Nearly 90 elephants found dead due to poaching
The carcasses of 87 elephants were discovered during an aerial survey a few weeks ago near a wildlife sanctuary in Botswana, Africa.
Experts from the Elephants Without Borders organization said it was the largest poaching casualty discovered at one time. The carcasses were found during Botswana’s 2018 Wildlife Aerial Survey, as reported by BBC.
The scientists involved with the survey estimated many of the elephants were killed for their tusks. The sudden rise in poaching incidents followed the disarming of Botswana’s anti-poaching unit in May.
“People did warn us of an impending poaching problem and we thought we were prepared for it,” said Dr. Mike Chase from Elephants Without Borders.
Carcasses are generally considered “fresh” when an animal is lost within the last three months. However, many of the recently discovered elephants were estimated to have been killed in the last few weeks. Five white rhinos were also found poached for their horns in the past three months, as stated in the report.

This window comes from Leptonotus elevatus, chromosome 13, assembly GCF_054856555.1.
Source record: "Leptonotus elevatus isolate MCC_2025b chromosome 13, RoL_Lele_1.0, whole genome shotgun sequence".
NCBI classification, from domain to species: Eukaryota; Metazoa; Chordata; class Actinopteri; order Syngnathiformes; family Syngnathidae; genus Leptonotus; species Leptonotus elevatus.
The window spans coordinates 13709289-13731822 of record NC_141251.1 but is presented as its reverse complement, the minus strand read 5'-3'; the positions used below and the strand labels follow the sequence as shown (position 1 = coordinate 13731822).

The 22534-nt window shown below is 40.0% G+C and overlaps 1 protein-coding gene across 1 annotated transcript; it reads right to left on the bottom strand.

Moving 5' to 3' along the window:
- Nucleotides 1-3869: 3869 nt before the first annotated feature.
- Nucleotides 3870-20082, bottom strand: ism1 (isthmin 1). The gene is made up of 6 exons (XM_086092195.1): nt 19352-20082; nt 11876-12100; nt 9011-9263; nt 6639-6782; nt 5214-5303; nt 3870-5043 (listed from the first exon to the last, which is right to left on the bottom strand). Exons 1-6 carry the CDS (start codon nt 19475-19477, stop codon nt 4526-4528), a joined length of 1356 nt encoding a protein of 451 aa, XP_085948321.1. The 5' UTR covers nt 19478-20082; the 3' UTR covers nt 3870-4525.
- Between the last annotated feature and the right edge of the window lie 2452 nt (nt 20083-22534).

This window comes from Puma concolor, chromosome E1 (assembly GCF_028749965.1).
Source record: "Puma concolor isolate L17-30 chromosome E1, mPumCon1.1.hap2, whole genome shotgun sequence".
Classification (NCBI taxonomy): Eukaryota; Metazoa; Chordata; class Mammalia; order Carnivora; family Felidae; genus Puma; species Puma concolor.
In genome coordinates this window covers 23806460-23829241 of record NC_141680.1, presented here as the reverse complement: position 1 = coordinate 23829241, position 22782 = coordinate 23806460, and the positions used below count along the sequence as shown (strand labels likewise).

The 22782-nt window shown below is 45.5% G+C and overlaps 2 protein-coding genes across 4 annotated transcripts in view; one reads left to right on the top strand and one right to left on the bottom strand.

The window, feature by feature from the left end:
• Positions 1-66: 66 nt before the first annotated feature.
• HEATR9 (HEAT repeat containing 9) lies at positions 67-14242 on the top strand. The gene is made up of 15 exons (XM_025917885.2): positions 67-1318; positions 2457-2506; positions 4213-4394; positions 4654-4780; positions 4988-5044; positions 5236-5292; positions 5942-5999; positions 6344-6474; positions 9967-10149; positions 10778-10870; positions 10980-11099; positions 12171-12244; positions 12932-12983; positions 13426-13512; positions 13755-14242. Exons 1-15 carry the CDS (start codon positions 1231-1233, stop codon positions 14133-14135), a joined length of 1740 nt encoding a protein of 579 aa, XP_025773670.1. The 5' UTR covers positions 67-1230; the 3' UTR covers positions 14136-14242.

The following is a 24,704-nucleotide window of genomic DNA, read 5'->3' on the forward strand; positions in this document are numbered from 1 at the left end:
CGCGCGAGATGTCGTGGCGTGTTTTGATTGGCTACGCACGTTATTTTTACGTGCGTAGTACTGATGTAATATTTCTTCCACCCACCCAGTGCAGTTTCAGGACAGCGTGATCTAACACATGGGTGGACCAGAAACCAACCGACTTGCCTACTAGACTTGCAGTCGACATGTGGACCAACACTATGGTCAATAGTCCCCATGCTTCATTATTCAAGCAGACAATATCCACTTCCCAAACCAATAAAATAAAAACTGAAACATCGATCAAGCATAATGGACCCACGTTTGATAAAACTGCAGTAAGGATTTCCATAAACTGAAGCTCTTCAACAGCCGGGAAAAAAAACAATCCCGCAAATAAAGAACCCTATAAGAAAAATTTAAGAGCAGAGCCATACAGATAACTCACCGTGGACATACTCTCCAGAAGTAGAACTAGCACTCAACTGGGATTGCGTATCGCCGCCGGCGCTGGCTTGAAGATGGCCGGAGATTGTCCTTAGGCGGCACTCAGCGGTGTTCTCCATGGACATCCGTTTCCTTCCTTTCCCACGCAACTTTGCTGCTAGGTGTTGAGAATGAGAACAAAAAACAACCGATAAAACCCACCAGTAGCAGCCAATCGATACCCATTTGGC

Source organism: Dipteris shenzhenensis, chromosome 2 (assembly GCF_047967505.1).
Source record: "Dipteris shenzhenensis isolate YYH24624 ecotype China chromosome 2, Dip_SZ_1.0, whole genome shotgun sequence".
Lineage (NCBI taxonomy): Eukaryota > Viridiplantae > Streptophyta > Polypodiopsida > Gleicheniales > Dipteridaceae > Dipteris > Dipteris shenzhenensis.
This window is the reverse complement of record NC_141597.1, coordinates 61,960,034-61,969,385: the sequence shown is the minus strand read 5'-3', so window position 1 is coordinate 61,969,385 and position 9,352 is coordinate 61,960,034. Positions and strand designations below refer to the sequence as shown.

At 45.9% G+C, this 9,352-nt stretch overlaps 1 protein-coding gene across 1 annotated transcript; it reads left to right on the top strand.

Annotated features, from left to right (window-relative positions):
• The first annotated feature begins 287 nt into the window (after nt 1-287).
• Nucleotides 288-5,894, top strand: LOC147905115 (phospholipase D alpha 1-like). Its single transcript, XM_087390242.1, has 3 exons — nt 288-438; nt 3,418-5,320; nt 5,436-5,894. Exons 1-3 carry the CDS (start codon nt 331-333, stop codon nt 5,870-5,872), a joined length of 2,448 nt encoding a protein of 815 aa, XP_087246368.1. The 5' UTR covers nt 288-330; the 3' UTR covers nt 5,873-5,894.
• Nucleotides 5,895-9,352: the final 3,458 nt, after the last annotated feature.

Botswana previously earned a reputation for having an unforgiving approach to poachers. This resulted in Botswana nurturing the largest elephant population within its boarders at 130,000 elephants. The landlocked country was considered a last haven for elephants in Africa.
According to tracking collar data gathered by scientists, elephants tend to stay within Botswana’s boarders for its assumed safety and despite not having fences along the country’s boarders.
The recent developments may affect the remaining elephants negatively unless the Botswana government takes action to preserve its reputation as an elephant sanctuary. The country’s tourism industry may also be affected since it is centered around its wildlife park.
The Wildlife Aerial Survey is only half-way through. Conservationists are concerned that the final tally of poached elephants will be much higher. Alfred Bayle /ra
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